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Evaluating Workplace Violence Programs

For a violence safety training program to be effective, an evaluation of the program must be performed on a set schedule or after an incident has occurred. Management should share the findings of the evaluation with the employees, retrain them on any changes made to the program, and document that employees are aware of and trained in the changes.
OSHA recommends the following processes to be included in an evaluation program:
  • Establishing a uniform violence reporting system and regular review of reports
  • Reviewing reports and minutes from staff meetings on safety and security issues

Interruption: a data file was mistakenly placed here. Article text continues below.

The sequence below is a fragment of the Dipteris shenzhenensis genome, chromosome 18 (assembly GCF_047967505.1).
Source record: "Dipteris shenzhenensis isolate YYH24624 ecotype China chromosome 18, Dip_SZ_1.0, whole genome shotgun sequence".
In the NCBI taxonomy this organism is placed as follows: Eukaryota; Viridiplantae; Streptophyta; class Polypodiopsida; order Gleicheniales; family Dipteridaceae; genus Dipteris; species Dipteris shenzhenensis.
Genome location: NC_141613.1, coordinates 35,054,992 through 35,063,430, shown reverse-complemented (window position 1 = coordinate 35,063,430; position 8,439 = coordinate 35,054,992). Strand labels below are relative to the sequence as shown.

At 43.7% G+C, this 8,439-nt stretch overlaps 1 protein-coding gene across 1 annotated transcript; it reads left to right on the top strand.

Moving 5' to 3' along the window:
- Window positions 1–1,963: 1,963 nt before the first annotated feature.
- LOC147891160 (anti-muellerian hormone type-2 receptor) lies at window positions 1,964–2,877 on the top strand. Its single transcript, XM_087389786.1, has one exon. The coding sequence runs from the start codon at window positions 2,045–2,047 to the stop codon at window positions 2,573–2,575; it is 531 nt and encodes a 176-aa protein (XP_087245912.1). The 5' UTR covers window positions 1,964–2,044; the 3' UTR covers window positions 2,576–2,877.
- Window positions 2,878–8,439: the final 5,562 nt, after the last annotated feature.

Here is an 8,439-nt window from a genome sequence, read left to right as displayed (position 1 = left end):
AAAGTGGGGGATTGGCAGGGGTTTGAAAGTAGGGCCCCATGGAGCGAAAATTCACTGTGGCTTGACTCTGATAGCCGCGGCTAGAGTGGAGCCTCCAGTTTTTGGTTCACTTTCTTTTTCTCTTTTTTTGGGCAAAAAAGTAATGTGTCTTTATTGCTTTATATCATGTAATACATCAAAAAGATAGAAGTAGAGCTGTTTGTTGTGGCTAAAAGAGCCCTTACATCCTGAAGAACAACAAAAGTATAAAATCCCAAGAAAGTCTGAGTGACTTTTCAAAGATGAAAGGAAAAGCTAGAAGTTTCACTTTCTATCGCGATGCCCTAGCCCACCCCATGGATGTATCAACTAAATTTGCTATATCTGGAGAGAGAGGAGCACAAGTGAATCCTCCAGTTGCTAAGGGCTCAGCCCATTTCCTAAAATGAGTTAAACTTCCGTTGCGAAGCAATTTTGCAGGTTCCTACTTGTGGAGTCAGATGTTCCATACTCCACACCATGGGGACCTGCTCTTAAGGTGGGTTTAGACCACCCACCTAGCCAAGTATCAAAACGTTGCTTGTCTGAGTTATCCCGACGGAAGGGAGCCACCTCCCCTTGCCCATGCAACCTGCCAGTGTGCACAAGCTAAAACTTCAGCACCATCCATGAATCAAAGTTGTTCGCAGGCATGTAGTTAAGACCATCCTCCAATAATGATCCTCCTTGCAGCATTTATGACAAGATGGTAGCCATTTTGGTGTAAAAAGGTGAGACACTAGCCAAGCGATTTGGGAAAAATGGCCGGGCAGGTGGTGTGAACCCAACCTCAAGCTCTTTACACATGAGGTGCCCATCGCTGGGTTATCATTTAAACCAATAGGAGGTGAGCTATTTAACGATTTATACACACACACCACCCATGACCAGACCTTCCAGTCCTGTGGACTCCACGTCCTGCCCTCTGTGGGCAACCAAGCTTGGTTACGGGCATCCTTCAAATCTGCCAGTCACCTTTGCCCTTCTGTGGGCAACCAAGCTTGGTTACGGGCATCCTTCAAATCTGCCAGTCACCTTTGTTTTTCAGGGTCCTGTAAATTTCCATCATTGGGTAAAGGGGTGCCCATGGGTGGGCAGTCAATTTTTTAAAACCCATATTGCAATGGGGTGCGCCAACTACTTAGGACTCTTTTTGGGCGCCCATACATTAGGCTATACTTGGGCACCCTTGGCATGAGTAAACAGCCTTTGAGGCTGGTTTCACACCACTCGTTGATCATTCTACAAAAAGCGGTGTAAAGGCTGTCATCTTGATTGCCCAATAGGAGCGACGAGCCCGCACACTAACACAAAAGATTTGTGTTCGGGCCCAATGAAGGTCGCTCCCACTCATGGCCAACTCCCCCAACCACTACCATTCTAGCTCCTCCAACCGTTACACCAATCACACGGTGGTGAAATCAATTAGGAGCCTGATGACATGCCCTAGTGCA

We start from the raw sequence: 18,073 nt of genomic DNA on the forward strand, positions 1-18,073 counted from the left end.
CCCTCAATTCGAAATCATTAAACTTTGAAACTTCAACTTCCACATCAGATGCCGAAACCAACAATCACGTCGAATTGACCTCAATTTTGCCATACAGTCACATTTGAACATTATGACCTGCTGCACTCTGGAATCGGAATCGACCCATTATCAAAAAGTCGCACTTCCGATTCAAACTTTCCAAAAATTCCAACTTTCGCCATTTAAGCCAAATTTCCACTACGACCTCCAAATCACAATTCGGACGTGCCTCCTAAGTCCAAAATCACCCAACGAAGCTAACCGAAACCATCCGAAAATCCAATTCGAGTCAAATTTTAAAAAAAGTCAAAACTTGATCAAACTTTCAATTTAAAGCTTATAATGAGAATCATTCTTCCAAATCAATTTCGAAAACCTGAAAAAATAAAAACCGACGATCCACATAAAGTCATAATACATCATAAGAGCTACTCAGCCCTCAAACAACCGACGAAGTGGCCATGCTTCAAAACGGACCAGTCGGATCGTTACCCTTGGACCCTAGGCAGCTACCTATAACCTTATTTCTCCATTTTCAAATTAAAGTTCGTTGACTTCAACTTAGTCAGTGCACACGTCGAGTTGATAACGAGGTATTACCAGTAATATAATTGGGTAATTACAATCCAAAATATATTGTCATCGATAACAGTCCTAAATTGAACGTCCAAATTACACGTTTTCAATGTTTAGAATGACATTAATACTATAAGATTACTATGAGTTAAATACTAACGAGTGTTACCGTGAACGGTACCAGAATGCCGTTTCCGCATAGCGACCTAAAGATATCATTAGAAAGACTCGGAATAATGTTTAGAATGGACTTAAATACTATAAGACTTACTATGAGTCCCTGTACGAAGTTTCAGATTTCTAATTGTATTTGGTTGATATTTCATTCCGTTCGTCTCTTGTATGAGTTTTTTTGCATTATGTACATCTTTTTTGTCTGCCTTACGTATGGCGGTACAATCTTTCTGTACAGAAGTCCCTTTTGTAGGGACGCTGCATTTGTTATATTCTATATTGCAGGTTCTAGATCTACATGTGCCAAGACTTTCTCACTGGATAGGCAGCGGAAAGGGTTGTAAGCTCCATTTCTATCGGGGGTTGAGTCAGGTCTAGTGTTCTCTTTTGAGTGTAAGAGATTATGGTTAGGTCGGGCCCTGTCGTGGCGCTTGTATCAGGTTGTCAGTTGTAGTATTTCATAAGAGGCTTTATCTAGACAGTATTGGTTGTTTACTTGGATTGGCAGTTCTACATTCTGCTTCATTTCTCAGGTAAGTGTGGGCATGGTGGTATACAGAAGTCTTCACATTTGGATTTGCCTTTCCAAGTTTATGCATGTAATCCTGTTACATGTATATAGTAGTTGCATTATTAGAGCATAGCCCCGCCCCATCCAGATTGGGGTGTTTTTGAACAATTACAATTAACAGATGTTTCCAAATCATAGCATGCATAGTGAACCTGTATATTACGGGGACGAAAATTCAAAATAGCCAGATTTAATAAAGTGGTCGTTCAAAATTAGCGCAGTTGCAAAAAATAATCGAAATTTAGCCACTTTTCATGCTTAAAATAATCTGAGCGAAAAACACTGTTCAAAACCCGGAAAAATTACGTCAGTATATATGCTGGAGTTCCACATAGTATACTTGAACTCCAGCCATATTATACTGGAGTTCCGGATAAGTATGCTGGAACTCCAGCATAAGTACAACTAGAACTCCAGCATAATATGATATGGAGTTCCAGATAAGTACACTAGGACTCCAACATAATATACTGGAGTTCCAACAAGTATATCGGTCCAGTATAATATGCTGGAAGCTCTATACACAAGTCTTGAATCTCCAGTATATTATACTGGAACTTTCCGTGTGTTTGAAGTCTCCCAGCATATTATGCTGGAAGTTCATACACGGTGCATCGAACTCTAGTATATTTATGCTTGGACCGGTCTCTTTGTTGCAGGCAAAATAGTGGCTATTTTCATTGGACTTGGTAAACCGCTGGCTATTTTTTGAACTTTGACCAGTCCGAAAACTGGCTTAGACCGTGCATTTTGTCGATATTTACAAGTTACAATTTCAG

• Analyzing trends and rates in illnesses, injuries or fatalities caused by violence relative to initial or “baseline” rates
  • Measuring improvement based on lowering the frequency and severity of workplace violence
  • Keeping up-to-date records of administrative and work practice changes to prevent workplace violence to evaluate how well they work
  • Surveying workers before and after making job or worksite changes or installing security measures or new systems to determine their effectiveness
  • Tracking recommendations through to completion
  • Keeping abreast of new strategies available to prevent and respond to violence in the healthcare and social service fields as they develop
  • Surveying workers periodically to learn if they experience hostile situations in performing their jobs
  • Complying with OSHA and state requirements for recording and reporting injuries, illnesses, and fatalities
  • Requesting periodic law enforcement or outside consultant review of the worksite for recommendations on improving worker safety.